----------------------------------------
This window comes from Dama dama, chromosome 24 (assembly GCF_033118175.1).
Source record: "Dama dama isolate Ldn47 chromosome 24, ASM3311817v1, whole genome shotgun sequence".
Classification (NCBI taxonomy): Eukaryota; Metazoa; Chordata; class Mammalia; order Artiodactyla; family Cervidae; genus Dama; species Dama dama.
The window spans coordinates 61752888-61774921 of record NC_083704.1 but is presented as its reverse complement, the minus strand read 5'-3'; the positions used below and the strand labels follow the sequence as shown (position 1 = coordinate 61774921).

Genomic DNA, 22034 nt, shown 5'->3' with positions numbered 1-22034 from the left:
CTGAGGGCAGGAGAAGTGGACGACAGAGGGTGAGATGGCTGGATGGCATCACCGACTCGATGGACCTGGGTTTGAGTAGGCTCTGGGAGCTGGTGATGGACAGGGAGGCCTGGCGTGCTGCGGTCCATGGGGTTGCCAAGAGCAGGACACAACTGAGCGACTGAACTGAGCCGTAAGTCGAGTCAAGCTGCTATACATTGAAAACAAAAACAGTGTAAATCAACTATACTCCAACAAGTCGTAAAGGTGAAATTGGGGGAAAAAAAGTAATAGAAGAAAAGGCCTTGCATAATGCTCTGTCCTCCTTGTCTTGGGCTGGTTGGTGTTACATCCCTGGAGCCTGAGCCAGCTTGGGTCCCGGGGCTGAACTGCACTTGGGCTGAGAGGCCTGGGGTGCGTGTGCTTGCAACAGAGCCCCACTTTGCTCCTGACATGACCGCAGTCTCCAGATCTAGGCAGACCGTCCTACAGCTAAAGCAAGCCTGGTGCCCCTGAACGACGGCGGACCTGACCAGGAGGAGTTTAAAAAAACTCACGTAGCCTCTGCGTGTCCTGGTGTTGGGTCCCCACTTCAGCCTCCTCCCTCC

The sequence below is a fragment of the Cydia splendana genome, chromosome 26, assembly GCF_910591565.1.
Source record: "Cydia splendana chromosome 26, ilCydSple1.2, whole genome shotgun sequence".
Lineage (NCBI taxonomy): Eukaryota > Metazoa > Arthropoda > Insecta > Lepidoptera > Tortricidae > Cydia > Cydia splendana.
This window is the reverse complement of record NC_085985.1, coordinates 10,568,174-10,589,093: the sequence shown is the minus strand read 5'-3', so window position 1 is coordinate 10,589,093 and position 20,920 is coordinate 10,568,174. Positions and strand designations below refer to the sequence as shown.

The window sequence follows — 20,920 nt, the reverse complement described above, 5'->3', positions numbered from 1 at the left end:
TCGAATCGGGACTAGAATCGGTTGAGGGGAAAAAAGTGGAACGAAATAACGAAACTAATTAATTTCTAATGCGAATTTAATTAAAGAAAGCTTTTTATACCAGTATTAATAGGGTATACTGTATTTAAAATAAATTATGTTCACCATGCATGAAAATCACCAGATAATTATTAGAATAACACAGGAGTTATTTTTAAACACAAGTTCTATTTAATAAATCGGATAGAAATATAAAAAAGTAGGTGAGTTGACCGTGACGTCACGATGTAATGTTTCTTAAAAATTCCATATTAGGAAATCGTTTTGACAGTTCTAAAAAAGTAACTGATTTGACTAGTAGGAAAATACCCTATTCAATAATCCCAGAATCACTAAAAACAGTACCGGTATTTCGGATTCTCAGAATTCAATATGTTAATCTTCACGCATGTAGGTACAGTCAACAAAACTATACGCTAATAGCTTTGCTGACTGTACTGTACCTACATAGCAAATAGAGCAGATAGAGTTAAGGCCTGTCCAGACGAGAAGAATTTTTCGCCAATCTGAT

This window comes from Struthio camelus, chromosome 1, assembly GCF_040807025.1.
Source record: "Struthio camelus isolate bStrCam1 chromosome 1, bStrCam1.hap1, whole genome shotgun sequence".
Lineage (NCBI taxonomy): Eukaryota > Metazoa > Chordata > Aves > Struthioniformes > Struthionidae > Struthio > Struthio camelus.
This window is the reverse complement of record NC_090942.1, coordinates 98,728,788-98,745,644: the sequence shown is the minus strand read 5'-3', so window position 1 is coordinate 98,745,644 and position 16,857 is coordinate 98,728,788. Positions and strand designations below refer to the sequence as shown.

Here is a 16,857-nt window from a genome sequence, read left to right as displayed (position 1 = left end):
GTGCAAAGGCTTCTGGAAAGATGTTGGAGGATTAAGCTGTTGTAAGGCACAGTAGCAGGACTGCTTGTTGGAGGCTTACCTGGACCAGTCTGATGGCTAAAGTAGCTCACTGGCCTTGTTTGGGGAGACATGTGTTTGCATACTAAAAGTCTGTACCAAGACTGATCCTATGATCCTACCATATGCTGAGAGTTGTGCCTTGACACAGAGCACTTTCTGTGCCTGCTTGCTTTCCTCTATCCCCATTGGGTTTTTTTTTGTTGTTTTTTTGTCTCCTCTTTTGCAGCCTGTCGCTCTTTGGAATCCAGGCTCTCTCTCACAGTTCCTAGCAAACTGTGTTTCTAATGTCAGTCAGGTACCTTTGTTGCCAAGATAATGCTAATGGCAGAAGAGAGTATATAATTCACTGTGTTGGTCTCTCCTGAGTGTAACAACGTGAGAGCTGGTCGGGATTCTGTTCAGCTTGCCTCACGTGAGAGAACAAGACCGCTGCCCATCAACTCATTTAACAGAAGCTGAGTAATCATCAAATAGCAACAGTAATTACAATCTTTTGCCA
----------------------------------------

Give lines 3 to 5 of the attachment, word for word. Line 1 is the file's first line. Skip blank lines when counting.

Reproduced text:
Classification (NCBI taxonomy): Eukaryota; Metazoa; Chordata; class Mammalia; order Artiodactyla; family Cervidae; genus Dama; species Dama dama.
The window spans coordinates 61752888-61774921 of record NC_083704.1 but is presented as its reverse complement, the minus strand read 5'-3'; the positions used below and the strand labels follow the sequence as shown (position 1 = coordinate 61774921).

Genomic DNA, 22034 nt, shown 5'->3' with positions numbered 1-22034 from the left: